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Walmart, Meta, and LinkedIn Embrace Internal Generative AI Solutions for Data Security

Walmart, Meta, and LinkedIn are among the companies that are currently exploring the implementation of internal generative AI solutions for their employees. These options prioritize the security and confidentiality of company data. The approaches taken by these companies vary, with some offering generative AI “playgrounds” that provide a range of models for employees to utilize, while others, like Meta, have developed their own proprietary internal chatbot.

These initiatives demonstrate a different stance compared to companies such as Goldman Sachs, Amazon, and Verizon, which have prohibited the use of publicly available generative AI tools like ChatGPT. The concern in these cases is likely rooted in the potential risks associated with utilizing external AI platforms that may compromise data security or privacy.

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By opting for internal generative AI solutions, Walmart, Meta, and LinkedIn are striving to strike a balance between empowering their employees with AI capabilities and safeguarding sensitive company information. These companies recognize the importance of leveraging AI technologies to drive innovation and enhance productivity within their organizations, while also ensuring that data protection remains a top priority.

Walmart announces a new generative AI playground

Last week, Walmart announced its new Generative AI Playground, a platform the company describes as an “early-stage internal GenAI tool where associates can explore and learn about this new technology, while keeping our company and its data safe.”

The news builds on an interview in April with Desiree Gosby, VP of emerging technology at Walmart Global Tech, who told VentureBeat that the retailer is building on OpenAI’s GPT-4, among other models, and that generative AI is “as big a shift as mobile.”

The announcement, made last week in a LinkedIn post by Cheryl Ainoa, EVP of new businesses and emerging technology at Walmart Global Tech, says, “there will be various GenAI models available to try out all in one place…enabling our associates to see the difference in how each model reacts to the same prompts.”

The screen welcoming associates to Walmart’s Generative AI Playground says that employees “learn best from trial an error” and that the tool is a “safe way to try how GenAI can be used without risk of data leakage or exposure” and a place associates can use “more realistic prompts for their job function.”

It also emphasized that the tool is only for experimentation and work purposes; that its results have not been validated as accurate and “should be validated before being internally shared or used to help make business decisions.”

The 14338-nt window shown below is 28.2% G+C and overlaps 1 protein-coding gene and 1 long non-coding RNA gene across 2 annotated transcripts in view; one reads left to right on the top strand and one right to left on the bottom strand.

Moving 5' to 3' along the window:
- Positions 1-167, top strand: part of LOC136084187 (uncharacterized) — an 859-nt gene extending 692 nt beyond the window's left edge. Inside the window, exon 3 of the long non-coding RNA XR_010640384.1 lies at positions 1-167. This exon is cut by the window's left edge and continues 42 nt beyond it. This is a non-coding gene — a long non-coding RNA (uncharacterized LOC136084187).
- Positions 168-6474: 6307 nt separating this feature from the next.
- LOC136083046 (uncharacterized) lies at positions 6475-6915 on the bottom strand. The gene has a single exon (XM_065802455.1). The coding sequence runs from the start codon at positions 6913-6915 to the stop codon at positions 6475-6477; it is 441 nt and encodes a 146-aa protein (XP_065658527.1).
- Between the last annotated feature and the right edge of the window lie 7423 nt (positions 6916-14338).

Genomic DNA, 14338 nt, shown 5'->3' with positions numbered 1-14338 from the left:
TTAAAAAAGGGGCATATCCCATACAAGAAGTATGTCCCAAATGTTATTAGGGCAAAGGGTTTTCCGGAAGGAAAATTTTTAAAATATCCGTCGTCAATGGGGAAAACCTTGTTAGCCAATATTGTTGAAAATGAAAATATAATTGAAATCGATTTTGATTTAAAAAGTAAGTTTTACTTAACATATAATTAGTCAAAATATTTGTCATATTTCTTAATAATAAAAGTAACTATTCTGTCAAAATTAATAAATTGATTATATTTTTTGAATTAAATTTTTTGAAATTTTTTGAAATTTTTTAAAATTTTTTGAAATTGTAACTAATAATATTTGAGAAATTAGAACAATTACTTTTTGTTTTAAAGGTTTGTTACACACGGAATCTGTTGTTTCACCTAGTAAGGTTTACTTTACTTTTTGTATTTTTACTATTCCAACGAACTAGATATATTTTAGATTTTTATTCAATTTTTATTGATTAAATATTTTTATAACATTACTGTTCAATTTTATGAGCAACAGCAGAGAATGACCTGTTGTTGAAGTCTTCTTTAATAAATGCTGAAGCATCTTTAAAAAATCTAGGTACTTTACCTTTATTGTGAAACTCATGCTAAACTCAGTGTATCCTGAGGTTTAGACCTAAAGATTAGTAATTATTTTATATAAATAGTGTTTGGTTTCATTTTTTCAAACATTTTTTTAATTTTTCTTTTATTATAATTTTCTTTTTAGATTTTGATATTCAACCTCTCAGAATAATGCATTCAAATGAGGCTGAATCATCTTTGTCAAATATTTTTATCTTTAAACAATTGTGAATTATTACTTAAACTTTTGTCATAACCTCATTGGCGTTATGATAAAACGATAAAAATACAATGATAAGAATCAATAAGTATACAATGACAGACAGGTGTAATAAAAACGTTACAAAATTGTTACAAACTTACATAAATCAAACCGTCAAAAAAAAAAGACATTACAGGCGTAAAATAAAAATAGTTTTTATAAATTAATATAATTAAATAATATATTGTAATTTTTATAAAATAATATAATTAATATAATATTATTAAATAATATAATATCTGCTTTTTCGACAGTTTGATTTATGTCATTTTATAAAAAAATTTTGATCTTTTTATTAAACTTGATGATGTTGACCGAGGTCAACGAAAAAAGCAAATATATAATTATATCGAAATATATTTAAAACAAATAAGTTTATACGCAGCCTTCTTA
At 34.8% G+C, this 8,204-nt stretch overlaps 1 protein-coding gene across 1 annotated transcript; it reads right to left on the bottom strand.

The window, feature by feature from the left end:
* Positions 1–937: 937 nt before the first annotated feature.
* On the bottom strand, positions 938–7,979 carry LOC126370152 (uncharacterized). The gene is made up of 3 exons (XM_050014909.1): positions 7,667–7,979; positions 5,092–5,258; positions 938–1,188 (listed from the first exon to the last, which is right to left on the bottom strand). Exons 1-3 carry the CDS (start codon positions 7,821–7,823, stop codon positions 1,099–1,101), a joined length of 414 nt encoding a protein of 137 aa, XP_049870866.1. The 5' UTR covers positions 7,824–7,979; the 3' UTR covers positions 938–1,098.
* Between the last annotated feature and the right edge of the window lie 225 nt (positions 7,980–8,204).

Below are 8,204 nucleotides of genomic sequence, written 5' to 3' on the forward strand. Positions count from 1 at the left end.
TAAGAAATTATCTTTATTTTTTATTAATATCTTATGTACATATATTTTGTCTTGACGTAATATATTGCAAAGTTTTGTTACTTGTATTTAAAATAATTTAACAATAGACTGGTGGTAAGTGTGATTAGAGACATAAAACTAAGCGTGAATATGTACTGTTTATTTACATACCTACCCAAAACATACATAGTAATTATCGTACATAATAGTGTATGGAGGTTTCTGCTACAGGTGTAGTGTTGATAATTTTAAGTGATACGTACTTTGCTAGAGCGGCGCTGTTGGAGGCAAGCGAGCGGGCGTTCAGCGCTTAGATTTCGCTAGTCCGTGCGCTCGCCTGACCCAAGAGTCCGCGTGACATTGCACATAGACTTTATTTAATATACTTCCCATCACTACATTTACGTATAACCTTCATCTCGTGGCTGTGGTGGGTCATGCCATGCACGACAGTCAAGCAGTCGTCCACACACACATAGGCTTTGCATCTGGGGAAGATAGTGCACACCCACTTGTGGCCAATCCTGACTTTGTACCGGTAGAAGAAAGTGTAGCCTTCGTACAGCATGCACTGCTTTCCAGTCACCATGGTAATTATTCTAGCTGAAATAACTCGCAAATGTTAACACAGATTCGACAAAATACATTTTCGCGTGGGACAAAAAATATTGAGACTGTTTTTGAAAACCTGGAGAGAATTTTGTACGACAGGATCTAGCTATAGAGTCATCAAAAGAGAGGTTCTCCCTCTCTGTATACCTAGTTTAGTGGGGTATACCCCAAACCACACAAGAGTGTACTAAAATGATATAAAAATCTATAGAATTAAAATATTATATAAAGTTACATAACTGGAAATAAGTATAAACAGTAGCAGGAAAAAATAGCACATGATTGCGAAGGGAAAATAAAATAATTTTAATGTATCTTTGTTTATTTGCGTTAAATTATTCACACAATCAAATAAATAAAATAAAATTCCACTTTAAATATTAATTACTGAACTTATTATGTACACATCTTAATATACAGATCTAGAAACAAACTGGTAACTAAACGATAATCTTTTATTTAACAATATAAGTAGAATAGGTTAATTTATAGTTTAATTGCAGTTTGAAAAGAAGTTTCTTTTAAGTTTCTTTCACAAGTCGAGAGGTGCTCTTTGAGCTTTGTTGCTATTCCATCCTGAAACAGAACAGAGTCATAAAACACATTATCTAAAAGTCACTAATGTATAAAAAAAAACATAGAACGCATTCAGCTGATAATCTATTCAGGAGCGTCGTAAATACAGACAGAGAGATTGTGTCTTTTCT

Meta employees get access to internal chatbot

The Verge reported this weekend that Meta has built an internal AI chatbot called Metamate that uses internal company data. The chatbot allows employees to create their own prompts and share them with colleagues. According to the report, Meta is “starting to roll it out internally to a small group now” to experiment in summarizing meetings, writing code and debugging features.

The Meta news comes on the heels of an internal all-hands meeting last week in which CEO Mark Zuckerberg said Meta is building generative AI into all of its products, including LLM-powered AI agents with unique personas and skill sets that help and entertain people. In addition, he highlighted an Agents Playground, an experimental internal-only interface powered by LLaMA where users “can have conversations with AI agents and provide feedback to help us improve our systems.”

Last month, Meta announced an AI “testing playground” for a small group of advertisers to use as they try out new generative AI-powered ad tools including text variation, background generation and image outcropping.

LinkedIn speeds up development with internal sandbox

In April, LinkedIn’s head of data and AI, Ya Xu, told VentureBeat about the company’s Generative AI Playground, an internal developer sandbox. The tool allows engineers to explore LinkedIn data with advanced generative AI models from OpenAI and other sources. The company also brought together engineers for LinkedIn’s largest-ever internal Hackathon, featuring thousands of participants.

Xu said that her team early on prioritized an engineering philosophy “rooted in exploration over building a mature final product.” The maturity for the right features and experiences would occur over time, she explained, but the exploration was encouraged by putting generative AI technology in the hands of every engineer and product manager who was interested.

“They need to have a better understanding of what the are problems are,” she said, “so when we build the product [using these models] we can prevent them from from happening.”